Should we stress so much about board exams?
As parents, we have no right to imply that the children’s failure will bring us social shame; that their percentiles determine our worth as successful parents. As teachers, we must not let their stress and fear drive our KPI indices and appraisals
By Asha Iyer Kumar
Published: Tue 21 Feb 2023, 10:39 PM
“What you do in the next few weeks will decide how successful you are in life. There is no scope for failure,” a teacher reportedly said, addressing her class about the forthcoming boards exams. It is difficult to say if the statement sounds ominous, advisory or downright bullying, but a classroom of 16-year-olds sat in stilled silence, pondering about the gravity of what they had just heard and fretting inwardly that their teacher had put them on an ultimatum. Buck up or back out.
It is that time of the year when high-schoolers feel flogged by the pressure of board exams. Year after year, students travel this rocky road, saddled with expectations of parents, fears of their own and steamrollering by teachers. And every year, good students pass out, with varying degrees of merit, find their way in life and make inroads into their career — some with relative ease, others with extra effort. Yet, they all make it in the end. They all find their niches. So, what was the teacher’s ultimatum all about? Why is there so much ranting over what is probably the first major instance of self-assessment the children are putting themselves through?
Every year, around this time, I dwell in uneasy exam thoughts on behalf of millions of students who are busy tying up the final knots to take what they have been made to believe is a ‘make or break’ test in their life. It is with great sympathy that I assess the children’s state, neither undermining the value of education nor belittling the importance of exams in their lives. But it irks me that children are made to believe that these board exams will be a barometer of their intelligence, self-worth and social growth, and, above all, an indication of how well or ill they will do in their lives in terms of wealth generation, social status and happy living.
To be fair, parents have toned down their voices in the past few years after debates over children’s mental health gained primacy and instances of teenage depression peaked following exam and admission stress. Despite significant decrease in the decibel levels, undercurrents of fear and foreboding continue to plague students, thanks to covert references to the board exams being a determining factor that builds careers. Students are still keyed up to breaking points and we, as parents, teachers and guardians, need to find definitive ways to relieve them of the pressure.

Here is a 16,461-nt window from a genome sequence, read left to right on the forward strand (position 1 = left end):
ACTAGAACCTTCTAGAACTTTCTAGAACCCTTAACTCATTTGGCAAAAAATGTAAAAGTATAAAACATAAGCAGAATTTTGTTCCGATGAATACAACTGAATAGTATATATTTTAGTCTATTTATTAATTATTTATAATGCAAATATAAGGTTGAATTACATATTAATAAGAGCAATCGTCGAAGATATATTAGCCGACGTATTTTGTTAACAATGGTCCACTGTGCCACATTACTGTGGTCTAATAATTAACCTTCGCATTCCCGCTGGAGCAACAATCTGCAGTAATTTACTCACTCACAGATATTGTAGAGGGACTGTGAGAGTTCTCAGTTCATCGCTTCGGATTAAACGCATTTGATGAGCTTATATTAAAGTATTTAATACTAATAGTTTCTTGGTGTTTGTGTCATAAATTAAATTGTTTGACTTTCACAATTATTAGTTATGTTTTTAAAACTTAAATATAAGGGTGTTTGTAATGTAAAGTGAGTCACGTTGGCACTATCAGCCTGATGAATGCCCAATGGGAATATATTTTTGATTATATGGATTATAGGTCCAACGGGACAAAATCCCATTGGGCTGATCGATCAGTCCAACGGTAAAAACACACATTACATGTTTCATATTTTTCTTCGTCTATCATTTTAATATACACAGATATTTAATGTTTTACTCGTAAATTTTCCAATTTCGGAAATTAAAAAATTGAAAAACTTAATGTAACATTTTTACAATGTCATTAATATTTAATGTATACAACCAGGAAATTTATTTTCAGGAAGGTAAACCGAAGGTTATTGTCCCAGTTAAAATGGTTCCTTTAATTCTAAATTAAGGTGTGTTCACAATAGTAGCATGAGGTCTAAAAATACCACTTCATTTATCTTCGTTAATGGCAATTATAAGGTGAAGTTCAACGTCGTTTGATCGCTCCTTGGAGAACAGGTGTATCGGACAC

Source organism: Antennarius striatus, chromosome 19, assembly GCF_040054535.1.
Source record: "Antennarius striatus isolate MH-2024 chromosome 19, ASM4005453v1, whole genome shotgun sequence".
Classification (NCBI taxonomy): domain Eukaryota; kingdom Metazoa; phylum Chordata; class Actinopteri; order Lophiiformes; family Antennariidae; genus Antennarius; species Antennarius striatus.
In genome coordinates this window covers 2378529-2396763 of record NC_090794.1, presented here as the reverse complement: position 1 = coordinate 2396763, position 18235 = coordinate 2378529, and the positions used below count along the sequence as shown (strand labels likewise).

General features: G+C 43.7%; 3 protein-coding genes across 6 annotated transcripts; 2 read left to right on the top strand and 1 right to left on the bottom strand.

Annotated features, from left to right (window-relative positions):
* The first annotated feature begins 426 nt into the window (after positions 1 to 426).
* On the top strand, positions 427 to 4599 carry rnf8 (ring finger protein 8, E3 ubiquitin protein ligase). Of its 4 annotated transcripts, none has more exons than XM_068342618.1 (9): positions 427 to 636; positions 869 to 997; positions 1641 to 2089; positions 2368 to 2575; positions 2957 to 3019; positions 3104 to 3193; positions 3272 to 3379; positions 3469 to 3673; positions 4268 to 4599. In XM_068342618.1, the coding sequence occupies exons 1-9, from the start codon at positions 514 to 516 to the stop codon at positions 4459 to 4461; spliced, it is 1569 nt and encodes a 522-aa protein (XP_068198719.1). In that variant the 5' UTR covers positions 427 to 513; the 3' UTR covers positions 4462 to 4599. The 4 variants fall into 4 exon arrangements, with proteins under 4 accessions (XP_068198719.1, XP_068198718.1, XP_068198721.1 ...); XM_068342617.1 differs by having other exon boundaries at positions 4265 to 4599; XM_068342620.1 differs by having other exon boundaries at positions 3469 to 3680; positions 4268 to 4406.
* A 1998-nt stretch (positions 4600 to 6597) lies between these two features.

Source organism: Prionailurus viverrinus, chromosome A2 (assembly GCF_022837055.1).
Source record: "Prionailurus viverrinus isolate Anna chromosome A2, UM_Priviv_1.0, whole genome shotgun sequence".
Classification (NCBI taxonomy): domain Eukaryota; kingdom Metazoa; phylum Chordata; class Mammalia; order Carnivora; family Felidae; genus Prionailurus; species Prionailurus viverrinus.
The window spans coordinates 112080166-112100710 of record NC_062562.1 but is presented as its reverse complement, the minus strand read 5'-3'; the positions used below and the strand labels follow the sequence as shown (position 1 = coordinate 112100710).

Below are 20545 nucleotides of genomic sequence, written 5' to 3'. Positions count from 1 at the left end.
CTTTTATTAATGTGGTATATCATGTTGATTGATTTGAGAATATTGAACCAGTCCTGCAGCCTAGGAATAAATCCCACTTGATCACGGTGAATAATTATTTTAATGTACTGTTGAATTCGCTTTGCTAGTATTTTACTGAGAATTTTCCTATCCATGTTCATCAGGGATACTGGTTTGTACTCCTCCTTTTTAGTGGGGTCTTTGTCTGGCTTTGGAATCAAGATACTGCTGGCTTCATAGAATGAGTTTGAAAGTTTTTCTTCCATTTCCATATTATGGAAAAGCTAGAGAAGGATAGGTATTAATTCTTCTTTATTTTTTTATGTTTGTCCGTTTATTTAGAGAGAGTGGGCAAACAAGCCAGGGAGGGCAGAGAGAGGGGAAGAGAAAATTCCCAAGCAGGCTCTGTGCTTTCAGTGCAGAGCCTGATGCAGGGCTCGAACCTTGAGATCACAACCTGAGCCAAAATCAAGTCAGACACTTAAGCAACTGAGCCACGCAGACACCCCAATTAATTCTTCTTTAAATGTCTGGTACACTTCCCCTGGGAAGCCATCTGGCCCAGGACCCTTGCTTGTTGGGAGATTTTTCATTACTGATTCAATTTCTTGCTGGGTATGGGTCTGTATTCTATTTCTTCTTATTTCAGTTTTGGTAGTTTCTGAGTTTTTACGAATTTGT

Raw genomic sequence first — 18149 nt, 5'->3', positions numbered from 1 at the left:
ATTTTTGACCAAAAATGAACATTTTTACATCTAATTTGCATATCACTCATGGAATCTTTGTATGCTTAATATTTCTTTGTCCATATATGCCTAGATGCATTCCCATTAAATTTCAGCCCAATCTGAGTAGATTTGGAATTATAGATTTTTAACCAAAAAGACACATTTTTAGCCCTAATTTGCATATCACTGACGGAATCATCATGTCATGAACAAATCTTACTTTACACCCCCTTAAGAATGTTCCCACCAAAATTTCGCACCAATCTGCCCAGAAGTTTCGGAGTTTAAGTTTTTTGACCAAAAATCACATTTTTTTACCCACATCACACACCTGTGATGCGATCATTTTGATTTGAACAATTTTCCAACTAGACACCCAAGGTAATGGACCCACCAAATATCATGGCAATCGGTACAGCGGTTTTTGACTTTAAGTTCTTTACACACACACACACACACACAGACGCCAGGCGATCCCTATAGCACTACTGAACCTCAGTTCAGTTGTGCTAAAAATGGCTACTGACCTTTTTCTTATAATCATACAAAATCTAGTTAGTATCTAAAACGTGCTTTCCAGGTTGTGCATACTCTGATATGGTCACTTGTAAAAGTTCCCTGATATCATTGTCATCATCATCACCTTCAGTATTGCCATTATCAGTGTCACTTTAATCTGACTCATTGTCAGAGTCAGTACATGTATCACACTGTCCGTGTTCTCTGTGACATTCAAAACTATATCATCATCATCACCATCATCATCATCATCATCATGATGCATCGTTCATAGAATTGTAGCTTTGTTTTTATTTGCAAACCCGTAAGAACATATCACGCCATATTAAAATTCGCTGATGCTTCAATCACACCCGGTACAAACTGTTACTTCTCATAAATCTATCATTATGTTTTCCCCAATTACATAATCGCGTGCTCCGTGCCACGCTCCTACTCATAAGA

A little stress, a spur in times of looming lethargy will always work as a motivation; but what I see among many students, even those who have supportive parents, is a mindset that does not allow them to grow into their best versions. It is here that we adults must step in and be a beacon to them, guiding them through their crucial junctures, not by placing excessive importance on performance but by giving them insights into what is good education and how it is in the learning that the merit lies.
We are all eager for our children to build impeccable futures, but as people who have walked many miles crossing puddles and pitfalls of every conceivable kind, we also know that life can be quirky, delivering loose balls at times, and googlies at others. To make our children cognizant of this eccentric nature of life and to teach them ways to cope when things go awry are what we must focus on, even when they are burning the midnight oil for an exam that several years down the lane will only be a statistic that no one will remember.
Like many other tests in life, the board exams are just one of those check-posts in life that we need to pass through. They allow our children to enter the next phase of their lives and explore newer things. It does not determine their prospects in the larger scheme of things, nor stall their progress even if they fall short for some unpredictable reason. It is a pit-stop in their journey to wherever they want to go based on their interest and inclination, and our duty is to give them the confidence they need to take bold decisions and action.
As parents, we have no right to imply that their failure will bring us social shame; that their percentiles determine our worth as successful parents. We have no license to terrrorise them into becoming geeks with Google prospects. As teachers, we must not let their stress and fear drive our KPI indices and appraisals. If there is anything we can do for them in these testing times, it is to reassure them that no matter what numbers they receive, life will always find them ways to thrive if they are willing to strive without giving up or going astray.
(Asha Iyer Kumar is a Dubai-based author and children’s writing coach.)